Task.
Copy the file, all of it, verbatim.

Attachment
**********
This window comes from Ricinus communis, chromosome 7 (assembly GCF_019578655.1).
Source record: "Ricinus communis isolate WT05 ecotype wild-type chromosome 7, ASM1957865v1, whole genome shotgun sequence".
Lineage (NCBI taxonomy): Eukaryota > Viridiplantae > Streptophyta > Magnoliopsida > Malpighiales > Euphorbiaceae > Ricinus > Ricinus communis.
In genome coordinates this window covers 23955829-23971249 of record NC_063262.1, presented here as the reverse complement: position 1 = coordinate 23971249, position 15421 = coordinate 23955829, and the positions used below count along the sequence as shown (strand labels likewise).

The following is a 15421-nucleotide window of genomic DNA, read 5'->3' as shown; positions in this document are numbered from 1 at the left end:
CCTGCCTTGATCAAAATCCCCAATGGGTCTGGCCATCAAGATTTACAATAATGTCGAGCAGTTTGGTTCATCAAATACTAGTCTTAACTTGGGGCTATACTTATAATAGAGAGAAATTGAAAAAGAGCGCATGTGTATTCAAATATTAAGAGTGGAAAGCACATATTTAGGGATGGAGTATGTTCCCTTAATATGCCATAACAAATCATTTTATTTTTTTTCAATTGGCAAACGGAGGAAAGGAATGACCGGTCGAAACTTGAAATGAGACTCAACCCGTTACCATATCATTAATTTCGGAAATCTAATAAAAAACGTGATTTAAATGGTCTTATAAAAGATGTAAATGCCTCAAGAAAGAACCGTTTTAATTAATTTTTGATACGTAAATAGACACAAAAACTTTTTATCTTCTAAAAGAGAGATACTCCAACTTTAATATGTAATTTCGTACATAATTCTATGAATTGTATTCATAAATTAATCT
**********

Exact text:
This window comes from Ricinus communis, chromosome 7 (assembly GCF_019578655.1).
Source record: "Ricinus communis isolate WT05 ecotype wild-type chromosome 7, ASM1957865v1, whole genome shotgun sequence".
Lineage (NCBI taxonomy): Eukaryota > Viridiplantae > Streptophyta > Magnoliopsida > Malpighiales > Euphorbiaceae > Ricinus > Ricinus communis.
In genome coordinates this window covers 23955829-23971249 of record NC_063262.1, presented here as the reverse complement: position 1 = coordinate 23971249, position 15421 = coordinate 23955829, and the positions used below count along the sequence as shown (strand labels likewise).

The following is a 15421-nucleotide window of genomic DNA, read 5'->3' as shown; positions in this document are numbered from 1 at the left end:
CCTGCCTTGATCAAAATCCCCAATGGGTCTGGCCATCAAGATTTACAATAATGTCGAGCAGTTTGGTTCATCAAATACTAGTCTTAACTTGGGGCTATACTTATAATAGAGAGAAATTGAAAAAGAGCGCATGTGTATTCAAATATTAAGAGTGGAAAGCACATATTTAGGGATGGAGTATGTTCCCTTAATATGCCATAACAAATCATTTTATTTTTTTTCAATTGGCAAACGGAGGAAAGGAATGACCGGTCGAAACTTGAAATGAGACTCAACCCGTTACCATATCATTAATTTCGGAAATCTAATAAAAAACGTGATTTAAATGGTCTTATAAAAGATGTAAATGCCTCAAGAAAGAACCGTTTTAATTAATTTTTGATACGTAAATAGACACAAAAACTTTTTATCTTCTAAAAGAGAGATACTCCAACTTTAATATGTAATTTCGTACATAATTCTATGAATTGTATTCATAAATTAATCT